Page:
Want to learn more? We’ve written about the human-centered design policies and methods that take into account the real needs of students who experience disruptions to their educational trajectories. We’ve also addressed the promise of technology to support students in transition and launched a game to help build empathy and understanding about the challenges young people face as they navigate destabilizing events like homelessness, incarceration, or foster care placement.

Expand Your Ed Policy Toolkit with Human-Centered Design

Design Methods for Education Policy Website

Design Methods for Education Policy Website

In February, I released a white paper making the case that policy professionals can create better education policies by using human-centered research methods because these methods are informed by the people whose lives will be most affected.

Yesterday, we released a companion website (https://designforedpolicy.org/) that curates 54 human-centered research methods well-suited to education policy into one easy-to-navigate resource. We took methods from organizations like IDEO, Stanford’s Hasso Plattner Institute of Design, and Nesta and organized them by the phases of a typical education policy project. We included brief explanations of how each method might be applied to your current work.

To be sure, you probably already use some human-centered design methods in your work, even if you don’t think of them that way. Interviews and observations are commonplace and provide highly valuable information. What the design world brings is a mindset that explicitly and deeply values the lived experiences of the people who are most impacted by problems and an array of methods to capture and analyze that information. It also adds a heavy dose of creativity to the process of identifying solutions. And despite a common misconception, when done well, human-centered design methods are very rigorous, fact-based, and structured to root out assumptions and biases.

When combined, common policy analysis methods and human-centered design methods can result in a powerful mix of quantitative and qualitative, deductive and inductive, macro and micro, rational and emotional elements. Continue reading

Students Served by Multiple Systems of Care Deserve Better

At any given point in time, about 5 million kids are served in one or more of our nation’s child service agencies. These young people are living through traumatic and disruptive experiences ranging from homelessness to foster care placement to incarceration.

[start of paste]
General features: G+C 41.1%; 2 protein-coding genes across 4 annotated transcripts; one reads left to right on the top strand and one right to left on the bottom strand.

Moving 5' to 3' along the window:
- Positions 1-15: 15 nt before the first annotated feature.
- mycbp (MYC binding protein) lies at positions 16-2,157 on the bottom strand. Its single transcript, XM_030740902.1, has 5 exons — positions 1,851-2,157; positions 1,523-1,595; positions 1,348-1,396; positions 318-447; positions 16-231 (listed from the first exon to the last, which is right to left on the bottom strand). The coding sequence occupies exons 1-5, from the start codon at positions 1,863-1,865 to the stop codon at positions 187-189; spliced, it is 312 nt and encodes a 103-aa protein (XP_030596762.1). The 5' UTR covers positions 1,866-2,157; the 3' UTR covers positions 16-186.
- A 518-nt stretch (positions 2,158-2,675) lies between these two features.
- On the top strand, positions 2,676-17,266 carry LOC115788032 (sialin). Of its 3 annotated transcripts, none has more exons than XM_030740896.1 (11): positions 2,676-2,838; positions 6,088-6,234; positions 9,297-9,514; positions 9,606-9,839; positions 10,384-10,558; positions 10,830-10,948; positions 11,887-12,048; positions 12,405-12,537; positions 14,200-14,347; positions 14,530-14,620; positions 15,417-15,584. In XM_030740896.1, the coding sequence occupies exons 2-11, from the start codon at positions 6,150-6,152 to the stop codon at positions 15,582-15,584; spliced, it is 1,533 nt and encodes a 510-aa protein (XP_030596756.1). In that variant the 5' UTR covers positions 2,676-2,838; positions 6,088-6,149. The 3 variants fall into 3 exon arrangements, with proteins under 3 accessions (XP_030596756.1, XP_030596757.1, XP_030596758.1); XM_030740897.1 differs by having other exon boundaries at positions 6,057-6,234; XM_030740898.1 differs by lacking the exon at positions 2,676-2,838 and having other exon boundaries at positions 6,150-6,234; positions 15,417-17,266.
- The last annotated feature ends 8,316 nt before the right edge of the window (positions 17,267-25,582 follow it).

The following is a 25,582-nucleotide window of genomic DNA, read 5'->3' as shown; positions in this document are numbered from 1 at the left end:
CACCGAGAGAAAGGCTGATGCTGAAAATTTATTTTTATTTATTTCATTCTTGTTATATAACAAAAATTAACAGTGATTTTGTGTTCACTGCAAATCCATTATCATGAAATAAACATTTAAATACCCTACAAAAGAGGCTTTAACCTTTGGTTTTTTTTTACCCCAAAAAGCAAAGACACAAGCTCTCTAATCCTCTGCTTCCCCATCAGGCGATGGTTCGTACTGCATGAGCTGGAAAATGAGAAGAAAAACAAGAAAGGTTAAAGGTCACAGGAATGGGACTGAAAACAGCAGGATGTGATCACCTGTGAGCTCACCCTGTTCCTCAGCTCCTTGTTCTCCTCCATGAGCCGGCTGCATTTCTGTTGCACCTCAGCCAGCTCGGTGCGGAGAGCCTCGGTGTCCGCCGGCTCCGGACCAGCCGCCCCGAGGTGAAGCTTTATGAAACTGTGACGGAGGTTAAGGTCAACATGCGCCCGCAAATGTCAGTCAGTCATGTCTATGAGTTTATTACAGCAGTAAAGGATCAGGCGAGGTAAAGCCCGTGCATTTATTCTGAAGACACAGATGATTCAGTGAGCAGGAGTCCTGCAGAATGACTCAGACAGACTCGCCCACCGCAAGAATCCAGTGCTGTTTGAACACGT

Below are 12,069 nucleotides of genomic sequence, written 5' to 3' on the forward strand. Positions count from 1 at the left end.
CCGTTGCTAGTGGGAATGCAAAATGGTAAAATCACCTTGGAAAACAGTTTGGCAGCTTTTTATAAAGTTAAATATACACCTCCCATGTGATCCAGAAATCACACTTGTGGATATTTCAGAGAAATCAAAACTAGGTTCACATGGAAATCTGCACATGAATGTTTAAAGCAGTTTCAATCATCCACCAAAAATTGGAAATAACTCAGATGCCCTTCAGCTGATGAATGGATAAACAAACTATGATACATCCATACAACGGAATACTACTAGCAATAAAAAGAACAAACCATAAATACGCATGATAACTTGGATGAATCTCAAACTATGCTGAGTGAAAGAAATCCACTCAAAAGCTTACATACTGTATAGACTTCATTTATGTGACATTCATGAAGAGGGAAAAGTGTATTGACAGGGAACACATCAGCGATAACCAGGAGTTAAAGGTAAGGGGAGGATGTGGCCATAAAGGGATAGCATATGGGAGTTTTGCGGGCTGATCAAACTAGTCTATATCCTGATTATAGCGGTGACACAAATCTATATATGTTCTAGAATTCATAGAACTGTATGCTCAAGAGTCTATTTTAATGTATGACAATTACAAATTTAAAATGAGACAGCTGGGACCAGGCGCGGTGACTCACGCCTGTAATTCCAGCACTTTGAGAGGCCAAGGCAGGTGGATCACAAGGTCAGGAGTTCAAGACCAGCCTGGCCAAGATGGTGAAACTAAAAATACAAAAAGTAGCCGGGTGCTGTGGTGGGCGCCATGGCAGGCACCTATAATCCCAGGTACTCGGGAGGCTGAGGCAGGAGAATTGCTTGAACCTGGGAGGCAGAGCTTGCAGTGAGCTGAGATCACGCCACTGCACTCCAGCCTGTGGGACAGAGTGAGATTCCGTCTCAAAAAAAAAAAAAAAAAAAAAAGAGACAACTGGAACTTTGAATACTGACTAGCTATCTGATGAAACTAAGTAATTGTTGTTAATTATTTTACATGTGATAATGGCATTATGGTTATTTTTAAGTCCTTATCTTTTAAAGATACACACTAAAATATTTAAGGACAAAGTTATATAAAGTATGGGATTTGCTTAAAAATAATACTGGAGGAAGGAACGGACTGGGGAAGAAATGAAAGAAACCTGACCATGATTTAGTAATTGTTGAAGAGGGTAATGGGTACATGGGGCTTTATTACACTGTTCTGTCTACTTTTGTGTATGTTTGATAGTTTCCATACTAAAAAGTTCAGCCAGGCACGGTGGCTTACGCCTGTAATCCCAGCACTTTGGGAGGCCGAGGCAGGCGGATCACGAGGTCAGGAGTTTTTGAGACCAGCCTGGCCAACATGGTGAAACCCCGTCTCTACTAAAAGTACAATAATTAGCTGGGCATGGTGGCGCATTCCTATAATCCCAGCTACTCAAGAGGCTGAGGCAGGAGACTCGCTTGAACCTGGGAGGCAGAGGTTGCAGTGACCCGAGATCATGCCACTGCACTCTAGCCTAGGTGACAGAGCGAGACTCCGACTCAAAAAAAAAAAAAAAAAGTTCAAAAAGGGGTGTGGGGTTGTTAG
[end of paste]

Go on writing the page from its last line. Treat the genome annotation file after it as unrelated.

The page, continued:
As I wrote in this piece nearly two years ago, these children are navigating a fragmented world of adults, programs, and agencies, often operating as the only central point among all of the services.

In our latest publication, Continuity Counts, Hailly Korman and I offer our recommendations for addressing this fragmentation and improving cross-agency coordination. However, our project differs significantly from most other policy papers because we approached our research using human-centered design. This means that we started by talking to the very people who are impacted by agency fragmentation: the children and youth served by these agencies. We also talked to the direct-care providers working in various agencies. The goal of these interviews was to better understand the needs, wants, and constraints of both the youth and the care providers, in order to build a set of recommendations that addresses the challenges they face.

Through our human-centered design approach, we identified two key levers for change: continuity of people and continuity of information. By identifying a single adult to operate like a child’s “chief of staff,” we can mitigate the need for a child to interact with a myriad of adults. By improving data collection, sharing, and storage, we can reduce the burdens on youth and their caregivers that result from missing or incorrect information.

The silos that exist among agencies did not appear overnight and will not disappear quickly. However, just because agencies have always operated in relative isolation from one another does not mean it must always be like this. Eliminating, or at least substantially reducing, the fragmentation that exists among schools, government agencies, nonprofits, and community-based organizations is possible with deliberate and concerted effort over a long period of time. And doing so is necessary if we ever hope to provide youth with a cohesive, streamlined system of support throughout their education trajectories.

Read our full report here or our op-ed in The 74 here.